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Oxford University Press, Nucleic Acids Research, 14(42), p. 9195-9208, 2014

DOI: 10.1093/nar/gku594



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Activity-associated miRNA are packaged in Map1b-enriched exosomes released from depolarized neurons

This paper is made freely available by the publisher.
This paper is made freely available by the publisher.

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Data provided by SHERPA/RoMEO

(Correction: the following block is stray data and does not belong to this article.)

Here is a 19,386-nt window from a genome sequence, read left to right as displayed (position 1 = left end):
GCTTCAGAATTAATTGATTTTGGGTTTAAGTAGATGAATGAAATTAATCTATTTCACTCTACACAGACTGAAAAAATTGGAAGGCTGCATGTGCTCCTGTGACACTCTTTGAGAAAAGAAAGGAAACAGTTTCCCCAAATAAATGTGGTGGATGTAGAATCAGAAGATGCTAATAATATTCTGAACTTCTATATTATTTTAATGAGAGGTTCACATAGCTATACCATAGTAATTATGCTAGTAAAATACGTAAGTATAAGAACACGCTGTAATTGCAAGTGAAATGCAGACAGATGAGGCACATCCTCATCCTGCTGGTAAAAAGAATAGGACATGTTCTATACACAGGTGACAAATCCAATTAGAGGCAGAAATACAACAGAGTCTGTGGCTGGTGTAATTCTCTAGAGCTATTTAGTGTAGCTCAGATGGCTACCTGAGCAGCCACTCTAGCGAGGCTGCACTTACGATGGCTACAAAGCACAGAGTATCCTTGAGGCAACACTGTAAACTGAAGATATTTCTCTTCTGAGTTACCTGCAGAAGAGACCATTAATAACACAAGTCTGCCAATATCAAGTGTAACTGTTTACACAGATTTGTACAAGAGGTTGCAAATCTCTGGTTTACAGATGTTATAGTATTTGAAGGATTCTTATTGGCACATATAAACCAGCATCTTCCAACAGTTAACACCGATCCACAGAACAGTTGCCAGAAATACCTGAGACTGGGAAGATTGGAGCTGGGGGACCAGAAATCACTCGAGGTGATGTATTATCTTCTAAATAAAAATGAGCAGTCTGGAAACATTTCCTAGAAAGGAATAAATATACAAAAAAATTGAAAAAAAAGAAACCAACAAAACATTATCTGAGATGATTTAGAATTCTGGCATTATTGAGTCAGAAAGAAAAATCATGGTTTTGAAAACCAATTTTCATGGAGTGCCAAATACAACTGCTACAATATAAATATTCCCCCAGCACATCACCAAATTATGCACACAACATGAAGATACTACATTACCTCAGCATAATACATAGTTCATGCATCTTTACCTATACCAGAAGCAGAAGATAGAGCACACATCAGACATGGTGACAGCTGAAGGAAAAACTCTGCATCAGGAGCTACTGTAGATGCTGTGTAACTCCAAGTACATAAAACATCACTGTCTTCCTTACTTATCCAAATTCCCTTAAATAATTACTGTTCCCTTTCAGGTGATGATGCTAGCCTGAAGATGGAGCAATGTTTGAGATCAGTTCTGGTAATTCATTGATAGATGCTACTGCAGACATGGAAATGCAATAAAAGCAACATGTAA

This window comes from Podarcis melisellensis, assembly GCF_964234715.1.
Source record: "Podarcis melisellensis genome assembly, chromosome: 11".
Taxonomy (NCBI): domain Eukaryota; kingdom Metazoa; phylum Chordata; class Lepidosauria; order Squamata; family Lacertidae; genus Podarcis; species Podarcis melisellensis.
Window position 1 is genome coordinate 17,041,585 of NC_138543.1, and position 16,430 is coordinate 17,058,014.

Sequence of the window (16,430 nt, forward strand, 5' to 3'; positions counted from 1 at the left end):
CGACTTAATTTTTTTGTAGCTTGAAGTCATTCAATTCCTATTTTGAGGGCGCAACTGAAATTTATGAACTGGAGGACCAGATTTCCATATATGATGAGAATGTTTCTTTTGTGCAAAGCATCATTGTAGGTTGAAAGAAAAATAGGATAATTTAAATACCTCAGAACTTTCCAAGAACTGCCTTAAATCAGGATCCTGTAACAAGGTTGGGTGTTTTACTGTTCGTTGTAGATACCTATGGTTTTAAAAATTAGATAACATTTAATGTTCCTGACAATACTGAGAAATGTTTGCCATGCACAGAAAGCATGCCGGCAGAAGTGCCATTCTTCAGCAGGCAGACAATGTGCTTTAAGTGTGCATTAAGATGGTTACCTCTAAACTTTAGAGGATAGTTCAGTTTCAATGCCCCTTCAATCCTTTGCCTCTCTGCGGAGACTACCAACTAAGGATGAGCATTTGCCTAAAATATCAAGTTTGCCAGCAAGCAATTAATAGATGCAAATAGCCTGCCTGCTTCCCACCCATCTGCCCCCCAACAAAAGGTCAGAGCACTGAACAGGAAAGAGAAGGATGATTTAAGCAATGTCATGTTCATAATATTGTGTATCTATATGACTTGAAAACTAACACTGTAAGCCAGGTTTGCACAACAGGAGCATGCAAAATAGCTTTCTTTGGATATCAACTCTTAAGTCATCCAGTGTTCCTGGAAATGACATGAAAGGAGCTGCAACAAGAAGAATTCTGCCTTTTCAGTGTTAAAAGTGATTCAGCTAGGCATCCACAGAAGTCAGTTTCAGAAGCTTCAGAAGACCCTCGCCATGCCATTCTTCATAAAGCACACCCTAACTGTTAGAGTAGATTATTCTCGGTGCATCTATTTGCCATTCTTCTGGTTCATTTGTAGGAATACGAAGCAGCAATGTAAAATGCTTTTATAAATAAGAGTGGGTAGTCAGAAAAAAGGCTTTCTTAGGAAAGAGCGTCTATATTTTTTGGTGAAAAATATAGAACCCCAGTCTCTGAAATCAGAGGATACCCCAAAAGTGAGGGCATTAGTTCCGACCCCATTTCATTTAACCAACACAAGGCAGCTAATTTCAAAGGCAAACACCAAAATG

Rapid input-restricted change in gene expression is an important aspect of synaptic plasticity requiring complex mechanisms of post-transcriptional mRNA trafficking and regulation. Small non-coding miRNA are uniquely poised to support these functions by providing a nucleic-acid-based specificity component for universal-sequence-dependent RNA binding complexes. We investigated the subcellular distribution of these molecules in resting and potassium chloride depolarized human neuroblasts, and found both selective enrichment and depletion in neurites. Depolarization was associated with a neurite-restricted decrease in miRNA expression; a subset of these molecules was recovered from the depolarization medium in nuclease resistant extracellular exosomes. These vesicles were enriched with primate specific miRNA and the synaptic-plasticity-associated protein MAP1b. These findings further support a role for miRNA as neural plasticity regulators, as they are compartmentalized in neurons and undergo activity-associated redistribution or release into the extracellular matrix.